John Rapson Greagg

Information about birth

Date of birth:
Place of birth:
Poplar, Middlesex, England, United Kingdom

General information


Army information

Australian Imperial Force
Service number:
Enlistment date:
Enlistment place:
Merredin, Western Australia, Australia
 —  Australian Infantry, 48th Bn.  (Last known unit)

Information about death

Date of death:
Place of death:
Defy Crossing, Belgium
Cause of death:
Killed in action (K.I.A.)


Distinctions and medals 2

Points of interest 1

#1 Place of birth

My story

Private John Rapson Greagg served in the Australian Infantry 48th Battalion, part of the 12th Australian Brigade, of the 4th Australian Division. He was the son of John and Diana Greagg, native of England.

His Division participated in the First Battle of Passchendaele on the 12th of October 1917, the second last stage of the Third Battle of Ypres. It advanced with the 12th Brigade from its position east of Zonnebeke to the German strongpoint of Assyria, south of the village of Passchendaele. Their task was to flank guard the attack of the 3rd Australian Division on their left flank, which had to seize Passchendaele. The attack of the 12th Australian Brigade was carried by the 47th and 48th Battalions. They had to move towards the Keiberg Spur, along the Ypres-Roulers Railway, running towards Passchendaele. When the 47th Battalion had captured the first objective, the Red Line, the 48th Battalion would move through the 47th and capture the Blue Line, the second objective, near the German strongpoint of Assyria.

At 5.25 a.m. the men advanced towards the German lines, behind the 47th Battalion. Their advance was covered by a creeping barrage. Not all guns had reached their designated positions, due to the muddy conditions. Consequently the barrage was thin and lacked accuracy. Several shells fell short, causing casualties among the attacking Battalions. German machine-gun positions, unscathed by the feeble barrage, quickly opened fire, as the troops were struggling through the mud. On top of the German machine-gun fire the German artillery put down a barrage on the jump-off line.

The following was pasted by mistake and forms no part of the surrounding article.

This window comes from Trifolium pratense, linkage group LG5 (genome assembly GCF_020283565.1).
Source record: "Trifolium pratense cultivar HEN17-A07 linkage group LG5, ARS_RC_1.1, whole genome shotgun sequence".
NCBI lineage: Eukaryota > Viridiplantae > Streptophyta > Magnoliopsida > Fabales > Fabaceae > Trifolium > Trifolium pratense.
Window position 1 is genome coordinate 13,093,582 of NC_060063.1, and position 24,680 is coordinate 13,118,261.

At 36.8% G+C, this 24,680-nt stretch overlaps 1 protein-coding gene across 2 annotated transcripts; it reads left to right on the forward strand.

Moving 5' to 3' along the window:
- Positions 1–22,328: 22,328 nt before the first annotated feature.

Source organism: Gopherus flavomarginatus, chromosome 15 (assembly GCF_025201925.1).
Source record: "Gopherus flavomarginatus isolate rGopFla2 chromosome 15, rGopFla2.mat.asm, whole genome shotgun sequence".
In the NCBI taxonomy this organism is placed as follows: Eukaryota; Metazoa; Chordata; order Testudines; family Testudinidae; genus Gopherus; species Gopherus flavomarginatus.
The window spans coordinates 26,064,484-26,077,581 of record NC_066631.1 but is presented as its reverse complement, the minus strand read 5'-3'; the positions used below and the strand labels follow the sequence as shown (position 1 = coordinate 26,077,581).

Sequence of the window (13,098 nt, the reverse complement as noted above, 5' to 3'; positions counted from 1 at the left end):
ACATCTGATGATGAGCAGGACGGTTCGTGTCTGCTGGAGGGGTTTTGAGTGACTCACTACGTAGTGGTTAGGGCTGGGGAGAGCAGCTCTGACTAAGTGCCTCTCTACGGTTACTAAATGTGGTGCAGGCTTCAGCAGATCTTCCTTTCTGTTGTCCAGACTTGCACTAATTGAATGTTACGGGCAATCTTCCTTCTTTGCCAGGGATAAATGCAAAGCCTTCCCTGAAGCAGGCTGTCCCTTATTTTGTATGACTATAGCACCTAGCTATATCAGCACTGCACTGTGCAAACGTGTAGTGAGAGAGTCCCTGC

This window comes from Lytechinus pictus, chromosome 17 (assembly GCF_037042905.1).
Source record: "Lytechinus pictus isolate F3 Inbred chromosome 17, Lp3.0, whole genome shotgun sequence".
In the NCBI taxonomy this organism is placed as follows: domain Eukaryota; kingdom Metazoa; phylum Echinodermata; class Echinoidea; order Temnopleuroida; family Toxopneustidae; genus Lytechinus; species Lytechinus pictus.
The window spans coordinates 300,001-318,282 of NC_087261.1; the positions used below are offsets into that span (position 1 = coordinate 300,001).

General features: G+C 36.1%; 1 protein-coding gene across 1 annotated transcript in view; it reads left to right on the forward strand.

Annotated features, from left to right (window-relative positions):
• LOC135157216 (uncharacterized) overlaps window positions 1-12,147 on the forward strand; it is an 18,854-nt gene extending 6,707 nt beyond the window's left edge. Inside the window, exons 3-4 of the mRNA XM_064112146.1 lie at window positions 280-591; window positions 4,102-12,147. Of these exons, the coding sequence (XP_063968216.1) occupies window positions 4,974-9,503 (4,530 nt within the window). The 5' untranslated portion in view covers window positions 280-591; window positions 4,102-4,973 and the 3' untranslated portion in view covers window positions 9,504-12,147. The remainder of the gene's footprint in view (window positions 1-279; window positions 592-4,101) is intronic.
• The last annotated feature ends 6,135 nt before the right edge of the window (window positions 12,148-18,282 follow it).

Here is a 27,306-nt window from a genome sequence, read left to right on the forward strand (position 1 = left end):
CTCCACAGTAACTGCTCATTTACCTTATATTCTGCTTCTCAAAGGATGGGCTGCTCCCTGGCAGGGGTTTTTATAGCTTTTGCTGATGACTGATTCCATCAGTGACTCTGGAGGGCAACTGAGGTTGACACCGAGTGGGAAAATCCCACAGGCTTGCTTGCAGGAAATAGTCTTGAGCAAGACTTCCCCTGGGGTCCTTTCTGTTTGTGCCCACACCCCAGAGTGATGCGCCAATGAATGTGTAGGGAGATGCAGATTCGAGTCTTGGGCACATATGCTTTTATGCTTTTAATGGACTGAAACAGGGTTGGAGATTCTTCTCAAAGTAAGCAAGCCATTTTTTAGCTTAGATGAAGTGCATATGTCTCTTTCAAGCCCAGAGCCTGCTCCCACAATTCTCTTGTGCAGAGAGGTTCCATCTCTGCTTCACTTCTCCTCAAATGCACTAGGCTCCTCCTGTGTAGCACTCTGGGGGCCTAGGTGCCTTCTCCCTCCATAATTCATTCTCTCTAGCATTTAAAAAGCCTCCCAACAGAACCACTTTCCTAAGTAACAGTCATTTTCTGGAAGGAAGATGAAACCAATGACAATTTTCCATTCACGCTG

The 9th brigade, of the 3rd Australian Division was held up and could not keep pace with the 12th Brigade. So as the two Battalions advanced further, they suffered several casualties, when they came under fire from a German strongpoint north of the railroad. Men were deployed along the railroad to fire on German positions in the 9th Brigade area to make sure the Germans would not outflank them. The rest of the 47th and 48th Battalions swept through Decoy Wood and overran the German positions. By now the Companies of the advancing Battalions had been intermingled on several places.

Once they were in front of the Keiberg spur the advancing troops were enfiladed by machine-guns from Assyria, a concrete blockhouse on the right of the advance. The advance was checked at Assyria. It was decided to dig in, as the Battalions had lost the pace of the barrage. Once positions had been consolidated the German defenders at Assyria were being driven back by acute mortar and machine-gun fire. However the toll exacted by German machine-gunners and snipers had been heavy. At 8.25 a.m. it was decided to halt the advance on the left, because the 9th Brigade’s attack had been halted. On the right however “A” Company still went forward, securing several German positions and establishing outposts. During consolidation of the positions, the Battalion was heavily shelled by the German artillery and “A” Company suffered heavy casualties from machine-gun and rifle fire coming from beyond Assyria.

During the afternoon German troops were seen massing for a counter-attack and while the 9th Brigade had failed to keep pace with the 12th Brigade, the 9th was now in danger of being outflanked. When the Germans attacked the flank, the Battalion had to withdraw. Few of the outpost garrisons survived the retrat. Many of them were shot when they withdrew past Assyria. With their left flank up in the air both the 47th and 48th Battalion retired to their old frontline.

Private John Rapson Greagg was killed in action, near Defy Crossing, on the 12th of October 1917, aged 33. He was buried in the field near Defy Crossing. His remains were exhumed after the war and interred in Buttes New British Cemetery, Polygon Wood, Plot V., Row A., grave 19.

Files 3

Sources 5

"Leane's Battalion : The history of the 48th Battalion A.I.F. 1916-1919", Browning N., Quality Press, 2009, page 170 - 186.
Sources used
"Passchendaele. The Day-by-Day Account", McCarthy C., London, Uniform, 2018, pg. 113-114.
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Service Record
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